Nearly half of maritime companies spending less than $10k a year on cyber security, according to survey

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Nearly half of the respondents to a survey on maritime cyber security said they were spending less than $10,000 a year on security per year.

Philip Thomas, Partner at international law firm Reed Smith described the findings as “striking” in a webinar held yesterday (Thursday) to reveal the results of the 18th Annual Maritime Cyber Security Survey, conducted by Fairplay and BIMCO and sponsored by ABS.

“That doesn’t seem to be very much,” he said. “That may be because historically they haven’t suffered very much by way of breach.”

Mike Dyer, of Anson Resolution, who was giving a security viewpoint, said: “There are still a lot of people who haven’t implemented basic measures such as a firewall.”

The survey, conducted between June and August this year, attracted responses from more than 350 participants from across 257 companies, made up of ship owners, managers and seafarers.

Just one fifth said they had experienced an attack – 93% on their IT systems – but Mr Thomas said he suspected this was higher due to a degree of under reporting. However, he was not surprised that just 6% of companies had shared information with the public and believes there are two reasons for this. Cyber breaches can cause reputational damage and, under GDPR, they are only obliged to report a data breach to the individual that has been affected if it will cause a high risk to the rights of that individual.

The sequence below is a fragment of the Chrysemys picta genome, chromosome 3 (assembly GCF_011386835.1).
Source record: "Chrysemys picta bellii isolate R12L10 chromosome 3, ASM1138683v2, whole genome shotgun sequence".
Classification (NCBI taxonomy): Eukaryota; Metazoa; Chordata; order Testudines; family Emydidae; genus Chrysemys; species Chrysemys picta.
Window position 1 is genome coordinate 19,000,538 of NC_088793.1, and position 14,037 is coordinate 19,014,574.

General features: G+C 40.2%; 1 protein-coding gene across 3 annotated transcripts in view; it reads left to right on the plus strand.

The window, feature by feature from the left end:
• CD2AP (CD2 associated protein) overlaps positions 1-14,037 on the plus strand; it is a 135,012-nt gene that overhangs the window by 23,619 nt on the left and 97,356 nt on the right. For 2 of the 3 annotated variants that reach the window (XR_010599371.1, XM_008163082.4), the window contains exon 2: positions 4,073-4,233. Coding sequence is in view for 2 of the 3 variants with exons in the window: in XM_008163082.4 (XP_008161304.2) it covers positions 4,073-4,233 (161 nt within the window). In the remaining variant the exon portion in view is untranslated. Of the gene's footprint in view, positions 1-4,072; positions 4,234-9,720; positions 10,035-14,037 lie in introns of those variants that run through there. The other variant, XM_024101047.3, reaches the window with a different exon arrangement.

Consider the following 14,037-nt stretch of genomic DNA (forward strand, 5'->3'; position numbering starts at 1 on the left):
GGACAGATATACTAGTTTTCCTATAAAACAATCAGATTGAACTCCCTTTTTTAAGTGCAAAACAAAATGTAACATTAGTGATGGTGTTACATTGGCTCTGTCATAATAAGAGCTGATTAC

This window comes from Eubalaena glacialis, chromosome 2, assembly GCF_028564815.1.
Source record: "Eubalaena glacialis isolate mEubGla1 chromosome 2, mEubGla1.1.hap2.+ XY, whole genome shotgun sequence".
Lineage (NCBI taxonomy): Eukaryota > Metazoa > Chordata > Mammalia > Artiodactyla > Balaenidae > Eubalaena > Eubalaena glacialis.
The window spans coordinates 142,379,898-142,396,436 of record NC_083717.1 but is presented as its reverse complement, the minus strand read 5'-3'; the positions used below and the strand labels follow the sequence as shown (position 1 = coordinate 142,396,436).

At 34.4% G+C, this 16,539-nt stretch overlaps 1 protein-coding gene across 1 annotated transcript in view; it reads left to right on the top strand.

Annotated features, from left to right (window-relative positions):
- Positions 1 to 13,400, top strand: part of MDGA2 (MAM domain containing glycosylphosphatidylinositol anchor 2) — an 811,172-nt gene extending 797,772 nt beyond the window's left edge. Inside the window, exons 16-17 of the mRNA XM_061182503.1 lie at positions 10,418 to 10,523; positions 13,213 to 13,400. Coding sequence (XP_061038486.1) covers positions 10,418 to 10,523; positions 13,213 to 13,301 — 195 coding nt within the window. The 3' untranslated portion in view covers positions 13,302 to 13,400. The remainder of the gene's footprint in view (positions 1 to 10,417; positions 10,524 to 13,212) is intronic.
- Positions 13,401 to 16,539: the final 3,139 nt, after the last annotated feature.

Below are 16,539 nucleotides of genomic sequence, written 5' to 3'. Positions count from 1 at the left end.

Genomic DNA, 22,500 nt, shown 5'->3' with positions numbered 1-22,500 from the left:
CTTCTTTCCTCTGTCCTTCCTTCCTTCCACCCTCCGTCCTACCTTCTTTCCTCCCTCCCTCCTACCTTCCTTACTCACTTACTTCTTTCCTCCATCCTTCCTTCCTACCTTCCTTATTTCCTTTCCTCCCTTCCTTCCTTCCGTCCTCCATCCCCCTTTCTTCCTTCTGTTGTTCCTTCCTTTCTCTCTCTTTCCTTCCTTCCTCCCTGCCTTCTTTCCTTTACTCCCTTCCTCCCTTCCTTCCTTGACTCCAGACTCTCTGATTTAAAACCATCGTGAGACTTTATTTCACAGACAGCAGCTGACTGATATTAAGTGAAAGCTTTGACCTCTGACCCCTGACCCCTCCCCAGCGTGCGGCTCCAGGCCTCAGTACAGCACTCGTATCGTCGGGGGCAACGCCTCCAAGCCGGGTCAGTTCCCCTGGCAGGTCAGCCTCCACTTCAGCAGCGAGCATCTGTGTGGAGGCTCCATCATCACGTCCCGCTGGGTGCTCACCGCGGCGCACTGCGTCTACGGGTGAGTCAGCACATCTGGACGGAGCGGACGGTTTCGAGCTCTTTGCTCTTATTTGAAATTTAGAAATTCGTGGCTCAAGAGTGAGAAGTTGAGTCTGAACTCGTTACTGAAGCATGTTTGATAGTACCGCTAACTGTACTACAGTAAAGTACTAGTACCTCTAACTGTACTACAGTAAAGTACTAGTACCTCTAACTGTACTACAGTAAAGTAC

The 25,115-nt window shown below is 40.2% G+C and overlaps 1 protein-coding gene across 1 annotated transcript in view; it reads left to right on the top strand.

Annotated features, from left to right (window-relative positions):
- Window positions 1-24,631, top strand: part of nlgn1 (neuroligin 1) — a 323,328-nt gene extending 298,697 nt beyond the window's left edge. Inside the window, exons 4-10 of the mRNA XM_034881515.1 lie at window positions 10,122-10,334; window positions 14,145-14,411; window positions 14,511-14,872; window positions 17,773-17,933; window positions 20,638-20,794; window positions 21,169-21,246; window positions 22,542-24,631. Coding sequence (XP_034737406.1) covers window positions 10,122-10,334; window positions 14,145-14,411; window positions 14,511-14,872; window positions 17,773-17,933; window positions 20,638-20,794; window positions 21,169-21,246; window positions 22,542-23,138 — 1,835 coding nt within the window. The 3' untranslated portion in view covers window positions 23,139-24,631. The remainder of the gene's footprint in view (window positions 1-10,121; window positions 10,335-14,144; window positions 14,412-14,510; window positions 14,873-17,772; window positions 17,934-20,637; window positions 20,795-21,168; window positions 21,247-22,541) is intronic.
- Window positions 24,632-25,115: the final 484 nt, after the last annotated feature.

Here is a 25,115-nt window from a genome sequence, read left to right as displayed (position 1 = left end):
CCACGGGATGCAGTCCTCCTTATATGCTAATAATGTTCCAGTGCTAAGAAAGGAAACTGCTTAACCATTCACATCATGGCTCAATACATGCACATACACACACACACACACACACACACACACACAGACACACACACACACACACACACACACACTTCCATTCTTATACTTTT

Also on the panel of the webinar, moderated by Fairplay Executive Editor Nicola Good, was Kimberly Tam, Research Fellow at the University of Plymouth, who gave an OT (operational technology) overview.

“I think the results did a very good job in showing the threat landscape today,” she said.

She said the challenge was to keep up to date with the risks as they evolve.

SMI posed the question ‘Do you foresee ship owners being called on more to prove the cyber element in their sea worthiness and how will this develop?”

Mr Thomas said he believed cyber security was very much an aspect of a vessel’s sea worthiness and Ms Tam said it was something the University was actively working on. Part of what the University has been doing is looking at the systems and coming up with a risk for each case. “From that, you can decide whether a ship is sea worthy,” she said.

There was some positive news from the survey in that respondents said nearly 80% of incidents were detected on the first day.

This could be down to a better awareness, and both Mr Thomas and Mr Dyer agreed training had improved over the past year.

Mr Thomas said Reed Smith had seen companies investing more time in training employees in cyber risks.

“I think that flows from a recognition that employees are probably the highest vulnerability risk for companies,” he said.